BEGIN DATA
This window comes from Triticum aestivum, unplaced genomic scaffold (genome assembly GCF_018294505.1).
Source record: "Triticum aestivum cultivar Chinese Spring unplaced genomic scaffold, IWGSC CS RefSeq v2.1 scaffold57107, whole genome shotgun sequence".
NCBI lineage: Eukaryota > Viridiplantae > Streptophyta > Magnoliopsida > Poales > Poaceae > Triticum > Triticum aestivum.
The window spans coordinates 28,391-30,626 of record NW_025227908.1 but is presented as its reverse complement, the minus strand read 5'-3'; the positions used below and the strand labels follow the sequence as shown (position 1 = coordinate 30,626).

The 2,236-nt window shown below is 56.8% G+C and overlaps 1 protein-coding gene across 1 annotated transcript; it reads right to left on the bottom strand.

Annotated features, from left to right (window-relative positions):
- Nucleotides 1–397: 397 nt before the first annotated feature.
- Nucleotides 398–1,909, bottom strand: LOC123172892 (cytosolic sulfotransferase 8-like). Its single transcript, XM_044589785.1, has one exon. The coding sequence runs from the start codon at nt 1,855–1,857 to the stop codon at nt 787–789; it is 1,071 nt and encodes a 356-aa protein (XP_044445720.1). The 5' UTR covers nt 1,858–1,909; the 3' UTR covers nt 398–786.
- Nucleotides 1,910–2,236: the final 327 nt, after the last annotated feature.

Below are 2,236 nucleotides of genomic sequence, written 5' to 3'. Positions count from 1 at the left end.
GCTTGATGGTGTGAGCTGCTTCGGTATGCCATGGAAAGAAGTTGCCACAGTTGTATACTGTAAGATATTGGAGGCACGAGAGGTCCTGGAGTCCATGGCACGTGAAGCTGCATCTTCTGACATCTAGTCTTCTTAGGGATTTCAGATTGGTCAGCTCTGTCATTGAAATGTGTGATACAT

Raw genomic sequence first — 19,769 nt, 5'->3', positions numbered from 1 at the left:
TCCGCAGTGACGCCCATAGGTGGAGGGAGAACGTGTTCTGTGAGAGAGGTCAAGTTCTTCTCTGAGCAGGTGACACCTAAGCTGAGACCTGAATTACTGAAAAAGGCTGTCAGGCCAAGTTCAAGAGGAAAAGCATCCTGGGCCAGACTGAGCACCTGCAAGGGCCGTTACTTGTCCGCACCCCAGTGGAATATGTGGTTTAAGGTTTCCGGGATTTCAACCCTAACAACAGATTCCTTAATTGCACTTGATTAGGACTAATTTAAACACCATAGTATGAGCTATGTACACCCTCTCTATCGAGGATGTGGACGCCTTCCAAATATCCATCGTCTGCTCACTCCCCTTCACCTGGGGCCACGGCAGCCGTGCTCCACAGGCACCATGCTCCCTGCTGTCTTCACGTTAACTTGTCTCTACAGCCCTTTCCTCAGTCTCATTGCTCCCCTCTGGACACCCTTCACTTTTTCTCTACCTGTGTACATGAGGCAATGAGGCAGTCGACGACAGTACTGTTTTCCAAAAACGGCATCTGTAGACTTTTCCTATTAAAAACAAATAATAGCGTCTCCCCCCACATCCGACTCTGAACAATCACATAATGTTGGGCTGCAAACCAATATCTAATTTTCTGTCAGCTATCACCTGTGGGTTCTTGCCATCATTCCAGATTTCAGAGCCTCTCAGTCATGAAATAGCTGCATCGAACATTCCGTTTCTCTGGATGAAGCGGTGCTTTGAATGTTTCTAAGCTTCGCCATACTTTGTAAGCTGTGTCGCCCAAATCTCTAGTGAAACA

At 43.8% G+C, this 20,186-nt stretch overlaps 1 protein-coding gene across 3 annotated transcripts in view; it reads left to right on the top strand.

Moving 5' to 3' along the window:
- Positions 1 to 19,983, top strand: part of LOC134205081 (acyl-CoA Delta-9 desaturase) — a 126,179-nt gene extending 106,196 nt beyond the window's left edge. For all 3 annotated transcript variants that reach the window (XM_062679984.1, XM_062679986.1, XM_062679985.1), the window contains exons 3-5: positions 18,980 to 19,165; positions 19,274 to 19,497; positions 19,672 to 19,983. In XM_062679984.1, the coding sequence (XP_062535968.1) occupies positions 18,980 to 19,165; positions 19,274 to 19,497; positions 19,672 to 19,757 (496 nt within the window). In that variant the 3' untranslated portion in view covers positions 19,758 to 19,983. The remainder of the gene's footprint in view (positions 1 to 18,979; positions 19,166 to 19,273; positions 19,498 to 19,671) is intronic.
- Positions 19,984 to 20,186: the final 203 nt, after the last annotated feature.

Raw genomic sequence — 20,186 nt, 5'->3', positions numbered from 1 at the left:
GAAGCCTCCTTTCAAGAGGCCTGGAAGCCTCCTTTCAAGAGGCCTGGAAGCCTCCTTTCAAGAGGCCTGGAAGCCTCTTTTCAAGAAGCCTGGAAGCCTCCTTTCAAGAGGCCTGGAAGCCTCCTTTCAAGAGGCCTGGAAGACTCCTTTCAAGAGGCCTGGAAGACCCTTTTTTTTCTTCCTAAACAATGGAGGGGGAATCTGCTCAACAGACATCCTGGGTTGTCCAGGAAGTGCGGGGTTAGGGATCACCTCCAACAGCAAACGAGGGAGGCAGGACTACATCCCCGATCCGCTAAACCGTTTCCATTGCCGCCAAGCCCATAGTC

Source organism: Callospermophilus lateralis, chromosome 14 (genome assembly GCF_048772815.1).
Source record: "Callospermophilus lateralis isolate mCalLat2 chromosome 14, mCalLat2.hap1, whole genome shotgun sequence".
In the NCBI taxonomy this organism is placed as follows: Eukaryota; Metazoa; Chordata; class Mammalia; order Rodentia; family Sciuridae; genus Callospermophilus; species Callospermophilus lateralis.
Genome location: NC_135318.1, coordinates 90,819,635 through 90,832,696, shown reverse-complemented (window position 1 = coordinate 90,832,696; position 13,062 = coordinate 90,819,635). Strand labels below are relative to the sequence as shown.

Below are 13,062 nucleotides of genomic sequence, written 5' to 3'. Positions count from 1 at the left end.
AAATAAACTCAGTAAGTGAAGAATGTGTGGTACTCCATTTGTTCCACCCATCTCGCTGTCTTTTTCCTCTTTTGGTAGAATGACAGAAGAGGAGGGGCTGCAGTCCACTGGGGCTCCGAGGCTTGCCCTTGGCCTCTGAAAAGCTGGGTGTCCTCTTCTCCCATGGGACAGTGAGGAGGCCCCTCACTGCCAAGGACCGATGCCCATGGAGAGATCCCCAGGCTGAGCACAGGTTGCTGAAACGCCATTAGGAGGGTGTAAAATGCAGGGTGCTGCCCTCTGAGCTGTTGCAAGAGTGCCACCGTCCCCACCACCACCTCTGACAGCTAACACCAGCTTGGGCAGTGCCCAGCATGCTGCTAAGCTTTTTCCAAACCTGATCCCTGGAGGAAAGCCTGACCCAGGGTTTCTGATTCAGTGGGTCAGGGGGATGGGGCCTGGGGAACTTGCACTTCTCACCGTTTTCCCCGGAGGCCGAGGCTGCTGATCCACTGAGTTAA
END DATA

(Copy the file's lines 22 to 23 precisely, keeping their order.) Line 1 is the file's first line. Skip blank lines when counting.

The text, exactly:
In the NCBI taxonomy this organism is placed as follows: Eukaryota; Metazoa; Chordata; class Mammalia; order Rodentia; family Sciuridae; genus Callospermophilus; species Callospermophilus lateralis.
Genome location: NC_135318.1, coordinates 90,819,635 through 90,832,696, shown reverse-complemented (window position 1 = coordinate 90,832,696; position 13,062 = coordinate 90,819,635). Strand labels below are relative to the sequence as shown.